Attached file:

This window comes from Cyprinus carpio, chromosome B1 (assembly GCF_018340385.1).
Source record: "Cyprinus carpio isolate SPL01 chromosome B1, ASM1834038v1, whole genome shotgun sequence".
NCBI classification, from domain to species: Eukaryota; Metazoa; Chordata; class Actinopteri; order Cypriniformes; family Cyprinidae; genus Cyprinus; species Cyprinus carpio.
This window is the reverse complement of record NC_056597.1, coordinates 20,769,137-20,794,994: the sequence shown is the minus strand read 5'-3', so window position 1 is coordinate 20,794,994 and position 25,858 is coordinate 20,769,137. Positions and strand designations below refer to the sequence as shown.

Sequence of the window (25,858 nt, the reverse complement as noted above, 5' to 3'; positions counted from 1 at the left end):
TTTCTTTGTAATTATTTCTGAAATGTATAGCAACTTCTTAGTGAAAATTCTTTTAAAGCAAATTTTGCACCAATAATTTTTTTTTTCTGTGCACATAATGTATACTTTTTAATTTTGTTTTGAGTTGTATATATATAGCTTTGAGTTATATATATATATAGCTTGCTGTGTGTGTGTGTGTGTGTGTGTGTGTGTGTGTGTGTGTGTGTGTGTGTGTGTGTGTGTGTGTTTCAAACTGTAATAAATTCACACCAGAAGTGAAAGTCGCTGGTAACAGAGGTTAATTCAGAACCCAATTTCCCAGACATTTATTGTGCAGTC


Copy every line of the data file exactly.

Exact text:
This window comes from Cyprinus carpio, chromosome B1 (assembly GCF_018340385.1).
Source record: "Cyprinus carpio isolate SPL01 chromosome B1, ASM1834038v1, whole genome shotgun sequence".
NCBI classification, from domain to species: Eukaryota; Metazoa; Chordata; class Actinopteri; order Cypriniformes; family Cyprinidae; genus Cyprinus; species Cyprinus carpio.
This window is the reverse complement of record NC_056597.1, coordinates 20,769,137-20,794,994: the sequence shown is the minus strand read 5'-3', so window position 1 is coordinate 20,794,994 and position 25,858 is coordinate 20,769,137. Positions and strand designations below refer to the sequence as shown.

Sequence of the window (25,858 nt, the reverse complement as noted above, 5' to 3'; positions counted from 1 at the left end):
TTTCTTTGTAATTATTTCTGAAATGTATAGCAACTTCTTAGTGAAAATTCTTTTAAAGCAAATTTTGCACCAATAATTTTTTTTTTCTGTGCACATAATGTATACTTTTTAATTTTGTTTTGAGTTGTATATATATAGCTTTGAGTTATATATATATATAGCTTGCTGTGTGTGTGTGTGTGTGTGTGTGTGTGTGTGTGTGTGTGTGTGTGTGTGTGTGTGTGTGTGTTTCAAACTGTAATAAATTCACACCAGAAGTGAAAGTCGCTGGTAACAGAGGTTAATTCAGAACCCAATTTCCCAGACATTTATTGTGCAGTC